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Article
June 6, 1959

Medical Department, United States Army: Surgery in World War II. Neurosurgery. Volume I

JAMA. 1959;170(6):753. doi:10.1001/jama.1959.03010060121030

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Abstract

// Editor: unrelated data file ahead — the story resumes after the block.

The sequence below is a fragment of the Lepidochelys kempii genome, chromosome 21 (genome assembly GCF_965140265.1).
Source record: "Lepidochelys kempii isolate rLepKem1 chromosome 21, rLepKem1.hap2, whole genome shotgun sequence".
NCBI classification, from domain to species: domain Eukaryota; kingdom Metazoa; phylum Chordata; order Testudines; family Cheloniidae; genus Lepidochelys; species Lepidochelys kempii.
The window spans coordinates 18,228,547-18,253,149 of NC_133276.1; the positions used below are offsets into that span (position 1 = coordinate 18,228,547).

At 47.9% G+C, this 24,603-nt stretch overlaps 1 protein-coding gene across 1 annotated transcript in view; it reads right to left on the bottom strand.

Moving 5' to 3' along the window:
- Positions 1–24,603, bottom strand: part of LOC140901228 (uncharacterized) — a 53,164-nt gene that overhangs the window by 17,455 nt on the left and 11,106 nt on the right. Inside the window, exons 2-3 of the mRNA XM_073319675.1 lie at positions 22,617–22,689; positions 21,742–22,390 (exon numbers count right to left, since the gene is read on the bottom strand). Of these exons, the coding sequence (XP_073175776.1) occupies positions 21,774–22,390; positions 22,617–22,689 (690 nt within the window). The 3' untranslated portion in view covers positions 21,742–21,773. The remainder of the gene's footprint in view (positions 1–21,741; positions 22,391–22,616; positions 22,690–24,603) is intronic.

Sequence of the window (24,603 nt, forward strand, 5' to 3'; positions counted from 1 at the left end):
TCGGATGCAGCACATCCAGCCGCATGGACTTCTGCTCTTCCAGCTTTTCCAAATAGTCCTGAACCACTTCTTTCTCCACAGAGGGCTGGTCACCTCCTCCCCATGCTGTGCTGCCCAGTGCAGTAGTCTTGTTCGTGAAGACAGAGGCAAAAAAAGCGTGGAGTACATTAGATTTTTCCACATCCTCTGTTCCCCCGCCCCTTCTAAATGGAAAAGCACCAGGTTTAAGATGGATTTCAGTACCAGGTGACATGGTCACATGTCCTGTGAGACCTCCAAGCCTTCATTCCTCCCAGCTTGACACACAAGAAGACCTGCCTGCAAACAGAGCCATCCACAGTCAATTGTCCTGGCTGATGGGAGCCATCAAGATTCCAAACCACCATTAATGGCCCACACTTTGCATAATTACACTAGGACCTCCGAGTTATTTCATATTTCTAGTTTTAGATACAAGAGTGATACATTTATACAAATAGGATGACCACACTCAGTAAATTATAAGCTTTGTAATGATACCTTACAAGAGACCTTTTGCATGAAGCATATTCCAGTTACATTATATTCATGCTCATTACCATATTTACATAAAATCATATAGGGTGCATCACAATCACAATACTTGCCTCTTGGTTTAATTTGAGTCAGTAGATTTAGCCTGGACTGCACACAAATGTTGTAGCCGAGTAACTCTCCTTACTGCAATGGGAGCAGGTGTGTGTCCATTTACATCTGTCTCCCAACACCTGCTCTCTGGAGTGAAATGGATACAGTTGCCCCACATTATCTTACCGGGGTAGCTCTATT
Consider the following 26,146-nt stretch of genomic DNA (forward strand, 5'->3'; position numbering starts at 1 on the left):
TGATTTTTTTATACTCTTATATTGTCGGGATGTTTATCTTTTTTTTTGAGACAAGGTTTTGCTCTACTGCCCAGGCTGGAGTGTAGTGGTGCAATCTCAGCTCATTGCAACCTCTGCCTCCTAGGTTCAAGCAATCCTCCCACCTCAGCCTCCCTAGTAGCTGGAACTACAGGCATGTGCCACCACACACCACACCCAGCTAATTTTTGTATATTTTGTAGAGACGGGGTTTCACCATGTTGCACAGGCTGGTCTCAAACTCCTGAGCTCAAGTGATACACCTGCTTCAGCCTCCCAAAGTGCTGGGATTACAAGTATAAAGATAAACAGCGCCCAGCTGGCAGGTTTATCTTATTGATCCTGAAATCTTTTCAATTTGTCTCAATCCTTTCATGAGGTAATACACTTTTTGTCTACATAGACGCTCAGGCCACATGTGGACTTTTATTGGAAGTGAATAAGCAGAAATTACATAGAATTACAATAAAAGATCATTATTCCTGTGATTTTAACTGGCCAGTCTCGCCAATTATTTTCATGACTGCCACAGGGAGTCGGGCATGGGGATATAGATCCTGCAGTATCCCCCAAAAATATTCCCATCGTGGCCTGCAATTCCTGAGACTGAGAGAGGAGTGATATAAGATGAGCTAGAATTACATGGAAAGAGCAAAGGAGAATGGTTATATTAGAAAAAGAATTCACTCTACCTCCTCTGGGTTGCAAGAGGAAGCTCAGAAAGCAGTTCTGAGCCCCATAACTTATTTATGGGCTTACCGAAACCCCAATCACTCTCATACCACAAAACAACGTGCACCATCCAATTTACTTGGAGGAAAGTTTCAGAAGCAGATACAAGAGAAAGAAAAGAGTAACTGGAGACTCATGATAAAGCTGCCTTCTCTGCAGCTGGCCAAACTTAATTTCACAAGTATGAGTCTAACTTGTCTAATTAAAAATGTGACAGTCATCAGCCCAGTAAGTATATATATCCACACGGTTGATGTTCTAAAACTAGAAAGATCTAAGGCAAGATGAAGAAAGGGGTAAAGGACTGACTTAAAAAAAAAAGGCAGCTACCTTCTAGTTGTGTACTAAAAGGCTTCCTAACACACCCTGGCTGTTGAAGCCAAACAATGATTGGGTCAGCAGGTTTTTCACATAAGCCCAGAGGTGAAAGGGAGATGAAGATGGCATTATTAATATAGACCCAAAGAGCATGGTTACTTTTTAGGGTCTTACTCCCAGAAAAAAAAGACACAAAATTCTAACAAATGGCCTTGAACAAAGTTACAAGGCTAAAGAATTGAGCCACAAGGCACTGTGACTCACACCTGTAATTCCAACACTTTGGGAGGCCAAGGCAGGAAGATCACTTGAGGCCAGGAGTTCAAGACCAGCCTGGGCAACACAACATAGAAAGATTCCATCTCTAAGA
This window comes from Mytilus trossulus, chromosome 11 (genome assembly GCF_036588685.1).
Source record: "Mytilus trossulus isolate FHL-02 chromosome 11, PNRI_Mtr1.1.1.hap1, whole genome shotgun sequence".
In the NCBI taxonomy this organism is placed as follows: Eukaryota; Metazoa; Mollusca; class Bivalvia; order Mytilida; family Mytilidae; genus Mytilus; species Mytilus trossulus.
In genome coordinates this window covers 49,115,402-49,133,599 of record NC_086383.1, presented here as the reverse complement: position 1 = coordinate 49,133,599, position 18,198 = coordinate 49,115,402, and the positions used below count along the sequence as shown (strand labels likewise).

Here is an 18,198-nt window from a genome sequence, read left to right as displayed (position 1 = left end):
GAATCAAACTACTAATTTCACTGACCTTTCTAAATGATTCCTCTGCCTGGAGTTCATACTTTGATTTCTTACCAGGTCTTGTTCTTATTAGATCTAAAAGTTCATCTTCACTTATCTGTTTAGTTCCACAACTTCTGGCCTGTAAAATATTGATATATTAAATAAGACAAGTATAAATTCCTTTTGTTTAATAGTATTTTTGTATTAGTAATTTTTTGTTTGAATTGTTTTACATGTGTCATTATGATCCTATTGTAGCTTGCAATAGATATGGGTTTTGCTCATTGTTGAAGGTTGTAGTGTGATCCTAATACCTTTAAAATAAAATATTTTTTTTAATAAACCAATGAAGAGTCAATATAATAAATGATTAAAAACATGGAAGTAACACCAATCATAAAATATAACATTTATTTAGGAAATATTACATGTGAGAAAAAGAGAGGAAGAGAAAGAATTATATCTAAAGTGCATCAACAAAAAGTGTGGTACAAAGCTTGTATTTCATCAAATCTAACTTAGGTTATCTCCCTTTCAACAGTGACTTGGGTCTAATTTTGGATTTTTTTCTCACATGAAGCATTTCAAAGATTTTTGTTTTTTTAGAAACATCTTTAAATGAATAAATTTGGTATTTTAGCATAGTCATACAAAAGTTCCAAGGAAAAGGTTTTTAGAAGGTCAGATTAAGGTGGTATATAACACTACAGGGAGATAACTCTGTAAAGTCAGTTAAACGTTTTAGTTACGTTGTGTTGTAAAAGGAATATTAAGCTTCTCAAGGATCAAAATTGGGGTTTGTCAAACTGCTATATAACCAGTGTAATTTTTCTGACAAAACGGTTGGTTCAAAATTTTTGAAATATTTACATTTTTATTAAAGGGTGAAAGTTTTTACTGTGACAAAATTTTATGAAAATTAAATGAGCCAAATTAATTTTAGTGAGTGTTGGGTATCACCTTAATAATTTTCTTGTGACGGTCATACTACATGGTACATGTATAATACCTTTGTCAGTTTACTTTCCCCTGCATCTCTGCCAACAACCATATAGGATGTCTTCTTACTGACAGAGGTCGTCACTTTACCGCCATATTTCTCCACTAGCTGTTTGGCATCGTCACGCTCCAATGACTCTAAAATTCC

This is the first of two volumes on neurosurgery in World War II. Part 1 tells the story of the development of neurosurgical centers in the continental United States and overseas theaters of operations. Part 2 describes the management of head injuries. Outstanding advances in this field included cranioplasty with use of tantalum plates, the treatment of speech defects, and the management of posttraumatic epilepsy. The appendixes deal with (1) courses of instruction in neurosurgery, (2) extracts from the Manual of Therapy of the European Theater of Operations, (3) special history and examination forms, and (4) battle wounds of the head and brain. This should prove to be a valuable reference book for neurosurgeons, especially those in the military service. The book is well written and illustrated and is printed on paper of a high quality. There is an index.

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